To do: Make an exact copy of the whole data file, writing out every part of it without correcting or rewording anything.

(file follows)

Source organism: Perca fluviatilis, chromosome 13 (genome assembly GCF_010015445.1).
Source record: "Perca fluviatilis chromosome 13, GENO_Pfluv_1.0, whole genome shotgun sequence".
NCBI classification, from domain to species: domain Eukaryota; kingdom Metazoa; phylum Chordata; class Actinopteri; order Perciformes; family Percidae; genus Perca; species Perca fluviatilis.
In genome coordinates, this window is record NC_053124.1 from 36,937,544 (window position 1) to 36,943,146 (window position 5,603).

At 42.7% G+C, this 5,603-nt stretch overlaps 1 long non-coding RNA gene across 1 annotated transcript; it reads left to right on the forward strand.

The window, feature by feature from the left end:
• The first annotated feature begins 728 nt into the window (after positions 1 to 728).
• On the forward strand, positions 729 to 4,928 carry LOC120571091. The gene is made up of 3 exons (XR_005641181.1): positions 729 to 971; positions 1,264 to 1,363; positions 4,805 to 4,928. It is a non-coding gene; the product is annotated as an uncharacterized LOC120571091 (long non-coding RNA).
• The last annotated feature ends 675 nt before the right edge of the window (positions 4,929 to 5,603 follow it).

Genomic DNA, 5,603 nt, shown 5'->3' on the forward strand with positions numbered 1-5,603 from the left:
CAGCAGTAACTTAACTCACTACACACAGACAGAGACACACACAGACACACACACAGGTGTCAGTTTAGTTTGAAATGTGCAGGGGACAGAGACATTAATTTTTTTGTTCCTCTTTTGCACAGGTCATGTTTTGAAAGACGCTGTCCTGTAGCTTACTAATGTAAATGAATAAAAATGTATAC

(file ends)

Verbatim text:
Source organism: Perca fluviatilis, chromosome 13 (genome assembly GCF_010015445.1).
Source record: "Perca fluviatilis chromosome 13, GENO_Pfluv_1.0, whole genome shotgun sequence".
NCBI classification, from domain to species: domain Eukaryota; kingdom Metazoa; phylum Chordata; class Actinopteri; order Perciformes; family Percidae; genus Perca; species Perca fluviatilis.
In genome coordinates, this window is record NC_053124.1 from 36,937,544 (window position 1) to 36,943,146 (window position 5,603).

At 42.7% G+C, this 5,603-nt stretch overlaps 1 long non-coding RNA gene across 1 annotated transcript; it reads left to right on the forward strand.

The window, feature by feature from the left end:
• The first annotated feature begins 728 nt into the window (after positions 1 to 728).
• On the forward strand, positions 729 to 4,928 carry LOC120571091. The gene is made up of 3 exons (XR_005641181.1): positions 729 to 971; positions 1,264 to 1,363; positions 4,805 to 4,928. It is a non-coding gene; the product is annotated as an uncharacterized LOC120571091 (long non-coding RNA).
• The last annotated feature ends 675 nt before the right edge of the window (positions 4,929 to 5,603 follow it).

Genomic DNA, 5,603 nt, shown 5'->3' on the forward strand with positions numbered 1-5,603 from the left:
CAGCAGTAACTTAACTCACTACACACAGACAGAGACACACACAGACACACACACAGGTGTCAGTTTAGTTTGAAATGTGCAGGGGACAGAGACATTAATTTTTTTGTTCCTCTTTTGCACAGGTCATGTTTTGAAAGACGCTGTCCTGTAGCTTACTAATGTAAATGAATAAAAATGTATAC